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Council Candidate Amit Bagga Gets Backing of Major Labor Unions, Releases Jobs Plan

Photo Courtesy of Amit Bagga

May 4, 2021 By Ryan Songalia

A city council candidate who received the backing of a number of major labor unions Saturday has released a jobs plan that he says will create 100,000 jobs in New York City.

The plan drawn up by Amit Bagga, candidate for city council district 26, aims to create jobs in the healthcare, education and climate sectors, while also addressing the city’s infrastructure and housing needs.

The proposal, known as A Fair Economy For All: Jobs and Justice for New Yorkers, was unveiled Saturday at a rally in Queensbridge Park in Long Island City. A number of unions endorsed Bagga, along with his plan, including District Council 37, Hotel Trades Council, New York State Nurses Association and 32BJ SEIU.

“District 26 is at the center of our city and at the crossroads of many challenges our city faces: fighting climate change; building green infrastructure; providing high-quality, publicly-funded healthcare; and equipping our workforce for the economy of the future,” said Bagga, a Sunnyside resident who is competing in a district that covers Sunnyside, Woodside, Long Island City and a section of Astoria.

The bulk of the job creation – an estimated 50,000-75,000 jobs – would come from funding investments in solar power for public and private buildings; retrofitting buildings for emissions reduction; and training apprenticeships for green technology careers.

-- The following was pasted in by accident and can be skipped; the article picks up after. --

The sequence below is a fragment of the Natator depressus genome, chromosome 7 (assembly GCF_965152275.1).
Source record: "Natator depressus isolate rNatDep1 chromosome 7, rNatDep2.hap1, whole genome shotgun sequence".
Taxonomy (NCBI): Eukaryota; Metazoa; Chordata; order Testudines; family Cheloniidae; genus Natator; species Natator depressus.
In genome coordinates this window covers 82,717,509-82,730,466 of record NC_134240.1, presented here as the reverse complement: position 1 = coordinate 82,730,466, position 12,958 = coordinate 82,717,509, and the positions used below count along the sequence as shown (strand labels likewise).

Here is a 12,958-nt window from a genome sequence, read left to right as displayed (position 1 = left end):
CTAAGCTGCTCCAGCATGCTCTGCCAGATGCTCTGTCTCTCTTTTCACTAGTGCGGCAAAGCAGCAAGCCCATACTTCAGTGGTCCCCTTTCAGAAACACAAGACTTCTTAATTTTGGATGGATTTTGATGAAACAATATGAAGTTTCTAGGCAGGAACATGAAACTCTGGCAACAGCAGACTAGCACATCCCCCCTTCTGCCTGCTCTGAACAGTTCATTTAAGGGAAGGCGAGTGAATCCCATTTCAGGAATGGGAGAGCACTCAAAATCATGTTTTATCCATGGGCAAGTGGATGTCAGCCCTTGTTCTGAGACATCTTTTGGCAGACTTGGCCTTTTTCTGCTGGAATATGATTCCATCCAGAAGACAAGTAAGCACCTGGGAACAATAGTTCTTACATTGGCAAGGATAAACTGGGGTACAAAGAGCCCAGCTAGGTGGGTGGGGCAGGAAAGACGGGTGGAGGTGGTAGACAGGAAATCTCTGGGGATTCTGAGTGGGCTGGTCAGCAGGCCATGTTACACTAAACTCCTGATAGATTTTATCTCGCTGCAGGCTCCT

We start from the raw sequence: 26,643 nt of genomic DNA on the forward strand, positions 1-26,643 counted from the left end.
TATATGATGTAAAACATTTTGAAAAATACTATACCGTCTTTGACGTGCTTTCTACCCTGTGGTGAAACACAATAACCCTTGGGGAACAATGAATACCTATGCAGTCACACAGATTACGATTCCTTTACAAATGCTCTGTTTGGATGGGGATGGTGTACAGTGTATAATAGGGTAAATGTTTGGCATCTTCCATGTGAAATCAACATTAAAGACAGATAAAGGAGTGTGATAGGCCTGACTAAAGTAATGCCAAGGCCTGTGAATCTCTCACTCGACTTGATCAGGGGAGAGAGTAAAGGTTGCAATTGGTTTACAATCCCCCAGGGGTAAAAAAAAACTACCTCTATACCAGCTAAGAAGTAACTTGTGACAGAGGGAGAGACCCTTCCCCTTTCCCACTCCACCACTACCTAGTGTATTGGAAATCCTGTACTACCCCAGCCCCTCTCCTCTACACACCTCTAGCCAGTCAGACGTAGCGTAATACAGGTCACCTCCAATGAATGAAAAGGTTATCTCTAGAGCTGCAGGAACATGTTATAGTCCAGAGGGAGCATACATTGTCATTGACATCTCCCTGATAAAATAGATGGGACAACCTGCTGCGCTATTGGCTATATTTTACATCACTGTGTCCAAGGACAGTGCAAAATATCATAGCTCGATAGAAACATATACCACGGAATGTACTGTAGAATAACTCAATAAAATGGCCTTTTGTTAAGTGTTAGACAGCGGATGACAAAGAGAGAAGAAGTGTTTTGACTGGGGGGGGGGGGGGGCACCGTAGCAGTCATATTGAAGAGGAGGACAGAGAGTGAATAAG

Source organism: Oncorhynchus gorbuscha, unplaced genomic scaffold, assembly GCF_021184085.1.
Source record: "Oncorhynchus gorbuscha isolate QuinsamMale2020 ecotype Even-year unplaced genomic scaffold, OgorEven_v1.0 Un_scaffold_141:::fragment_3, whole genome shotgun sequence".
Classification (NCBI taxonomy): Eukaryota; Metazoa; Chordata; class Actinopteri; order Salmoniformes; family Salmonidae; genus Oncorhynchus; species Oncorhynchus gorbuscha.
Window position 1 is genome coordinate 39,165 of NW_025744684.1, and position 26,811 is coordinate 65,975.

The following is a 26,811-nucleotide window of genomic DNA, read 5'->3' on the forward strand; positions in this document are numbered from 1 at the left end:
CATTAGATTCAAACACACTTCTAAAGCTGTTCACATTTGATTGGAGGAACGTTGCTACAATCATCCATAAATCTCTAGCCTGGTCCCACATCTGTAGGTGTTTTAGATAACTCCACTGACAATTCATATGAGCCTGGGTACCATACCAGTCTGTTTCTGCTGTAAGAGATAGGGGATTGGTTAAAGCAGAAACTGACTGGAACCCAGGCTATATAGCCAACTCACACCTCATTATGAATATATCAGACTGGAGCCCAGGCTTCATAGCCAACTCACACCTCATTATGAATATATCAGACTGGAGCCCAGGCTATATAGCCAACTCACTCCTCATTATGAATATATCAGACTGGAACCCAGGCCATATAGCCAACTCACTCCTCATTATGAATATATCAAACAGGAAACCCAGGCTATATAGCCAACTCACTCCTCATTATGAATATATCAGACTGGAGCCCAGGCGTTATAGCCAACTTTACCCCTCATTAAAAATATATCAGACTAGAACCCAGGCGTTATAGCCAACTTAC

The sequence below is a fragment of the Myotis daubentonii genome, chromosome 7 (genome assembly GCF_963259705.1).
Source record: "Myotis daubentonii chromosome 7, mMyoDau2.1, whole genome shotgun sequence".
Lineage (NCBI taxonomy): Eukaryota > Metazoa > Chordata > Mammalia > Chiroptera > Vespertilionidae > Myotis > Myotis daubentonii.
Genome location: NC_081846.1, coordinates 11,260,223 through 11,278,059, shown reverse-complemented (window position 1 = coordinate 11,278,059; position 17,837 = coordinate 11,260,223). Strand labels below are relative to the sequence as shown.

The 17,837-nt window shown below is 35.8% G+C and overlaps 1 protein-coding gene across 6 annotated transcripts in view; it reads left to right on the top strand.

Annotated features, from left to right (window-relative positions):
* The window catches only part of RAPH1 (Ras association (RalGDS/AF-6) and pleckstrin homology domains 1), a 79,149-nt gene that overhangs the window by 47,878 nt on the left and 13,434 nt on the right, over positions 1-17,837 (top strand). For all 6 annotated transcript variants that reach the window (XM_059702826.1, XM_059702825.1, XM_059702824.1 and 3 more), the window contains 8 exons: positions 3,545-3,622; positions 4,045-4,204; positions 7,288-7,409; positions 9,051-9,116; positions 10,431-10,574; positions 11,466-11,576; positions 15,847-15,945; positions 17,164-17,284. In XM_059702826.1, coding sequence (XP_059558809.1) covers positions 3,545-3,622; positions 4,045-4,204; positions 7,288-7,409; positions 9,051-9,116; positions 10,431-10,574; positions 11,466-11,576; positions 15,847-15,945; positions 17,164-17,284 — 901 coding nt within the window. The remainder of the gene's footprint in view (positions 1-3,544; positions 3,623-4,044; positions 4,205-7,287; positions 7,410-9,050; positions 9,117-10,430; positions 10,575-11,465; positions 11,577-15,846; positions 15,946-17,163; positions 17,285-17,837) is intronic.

“The types of jobs that would be created here range from architects to engineers to building service workers to mason tenders to bricklayers, glazers, policy experts, accountants, auditors, investigators, inspectors,” Bagga tells Queens Post.

The healthcare component of the plan would aim to create up to 15,000 jobs citywide, while establishing a birthing center and a publicly-funded health center in District 26.

Another 10,000 jobs would come from hiring educators to train the work force to do these new jobs. Bagga says this portion of the work force expansion would be paid for in part by passing legislation that would force New York University and Columbia University – both private schools that are currently tax exempt – to pay property taxes.

New York University and Columbia University are among the largest landowners in the city.

“We’ve gotta fight hard in the next city council to make sure they’re paying at least a portion of their fair share, which, given how large they are in terms of landlords, would be hundreds of millions of dollars a year,” Bagga said.

Also proposed is passing the “NYC’s Essential Workers Bill of Rights,” a bill that is sponsored by Council Member Brad Lander which would extend paid sick leave and whistle blower protections to gig workers.

“Here in New York City, it should not matter what type of tax form you file at the end of the year. You should have access to all of the rights and protections that all workers should have,” Bagga said.

The race to replace term-limited council member Jimmy Van Bramer remains a crowded field, but Bagga has picked up a number of progressive endorsements, including from State Sen. Jessica Ramos and the Working Families Party.

Bagga says the plan is to work on getting other city council candidates to co-sign his plan, just as nearly two dozen had for his plan to provide protections for food delivery workers.

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